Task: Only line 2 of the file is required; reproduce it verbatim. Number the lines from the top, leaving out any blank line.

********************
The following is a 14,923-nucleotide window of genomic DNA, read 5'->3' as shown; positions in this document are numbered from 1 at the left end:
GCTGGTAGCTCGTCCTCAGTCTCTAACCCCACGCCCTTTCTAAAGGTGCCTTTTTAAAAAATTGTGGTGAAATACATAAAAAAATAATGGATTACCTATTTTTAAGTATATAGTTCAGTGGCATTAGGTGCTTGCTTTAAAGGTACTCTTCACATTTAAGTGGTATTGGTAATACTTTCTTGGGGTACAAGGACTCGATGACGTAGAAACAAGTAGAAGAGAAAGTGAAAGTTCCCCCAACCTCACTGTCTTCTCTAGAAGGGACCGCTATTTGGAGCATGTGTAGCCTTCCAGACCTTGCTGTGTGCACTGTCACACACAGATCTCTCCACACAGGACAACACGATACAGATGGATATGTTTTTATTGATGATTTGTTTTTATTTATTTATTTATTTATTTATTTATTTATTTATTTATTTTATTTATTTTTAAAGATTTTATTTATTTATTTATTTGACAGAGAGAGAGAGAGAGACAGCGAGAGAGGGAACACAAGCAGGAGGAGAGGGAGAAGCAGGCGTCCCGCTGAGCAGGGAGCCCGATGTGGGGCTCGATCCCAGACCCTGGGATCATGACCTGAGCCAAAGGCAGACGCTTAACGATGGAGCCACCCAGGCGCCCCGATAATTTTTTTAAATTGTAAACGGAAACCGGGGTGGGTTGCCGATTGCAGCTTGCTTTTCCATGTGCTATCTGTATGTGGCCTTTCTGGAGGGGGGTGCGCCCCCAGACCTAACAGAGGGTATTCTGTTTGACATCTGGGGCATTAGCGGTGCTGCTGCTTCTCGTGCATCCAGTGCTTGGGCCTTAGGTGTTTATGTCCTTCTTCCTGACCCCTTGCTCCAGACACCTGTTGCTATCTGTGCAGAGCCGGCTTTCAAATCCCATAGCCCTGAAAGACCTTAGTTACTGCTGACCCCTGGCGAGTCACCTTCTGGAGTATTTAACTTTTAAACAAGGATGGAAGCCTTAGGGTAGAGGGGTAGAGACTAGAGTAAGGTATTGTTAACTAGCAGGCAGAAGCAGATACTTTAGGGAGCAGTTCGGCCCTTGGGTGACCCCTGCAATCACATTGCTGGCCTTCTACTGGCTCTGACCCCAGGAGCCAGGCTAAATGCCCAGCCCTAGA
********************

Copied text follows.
GCTGGTAGCTCGTCCTCAGTCTCTAACCCCACGCCCTTTCTAAAGGTGCCTTTTTAAAAAATTGTGGTGAAATACATAAAAAAATAATGGATTACCTATTTTTAAGTATATAGTTCAGTGGCATTAGGTGCTTGCTTTAAAGGTACTCTTCACATTTAAGTGGTATTGGTAATACTTTCTTGGGGTACAAGGACTCGATGACGTAGAAACAAGTAGAAGAGAAAGTGAAAGTTCCCCCAACCTCACTGTCTTCTCTAGAAGGGACCGCTATTTGGAGCATGTGTAGCCTTCCAGACCTTGCTGTGTGCACTGTCACACACAGATCTCTCCACACAGGACAACACGATACAGATGGATATGTTTTTATTGATGATTTGTTTTTATTTATTTATTTATTTATTTATTTATTTATTTATTTATTTTATTTATTTTTAAAGATTTTATTTATTTATTTATTTGACAGAGAGAGAGAGAGAGACAGCGAGAGAGGGAACACAAGCAGGAGGAGAGGGAGAAGCAGGCGTCCCGCTGAGCAGGGAGCCCGATGTGGGGCTCGATCCCAGACCCTGGGATCATGACCTGAGCCAAAGGCAGACGCTTAACGATGGAGCCACCCAGGCGCCCCGATAATTTTTTTAAATTGTAAACGGAAACCGGGGTGGGTTGCCGATTGCAGCTTGCTTTTCCATGTGCTATCTGTATGTGGCCTTTCTGGAGGGGGGTGCGCCCCCAGACCTAACAGAGGGTATTCTGTTTGACATCTGGGGCATTAGCGGTGCTGCTGCTTCTCGTGCATCCAGTGCTTGGGCCTTAGGTGTTTATGTCCTTCTTCCTGACCCCTTGCTCCAGACACCTGTTGCTATCTGTGCAGAGCCGGCTTTCAAATCCCATAGCCCTGAAAGACCTTAGTTACTGCTGACCCCTGGCGAGTCACCTTCTGGAGTATTTAACTTTTAAACAAGGATGGAAGCCTTAGGGTAGAGGGGTAGAGACTAGAGTAAGGTATTGTTAACTAGCAGGCAGAAGCAGATACTTTAGGGAGCAGTTCGGCCCTTGGGTGACCCCTGCAATCACATTGCTGGCCTTCTACTGGCTCTGACCCCAGGAGCCAGGCTAAATGCCCAGCCCTAGA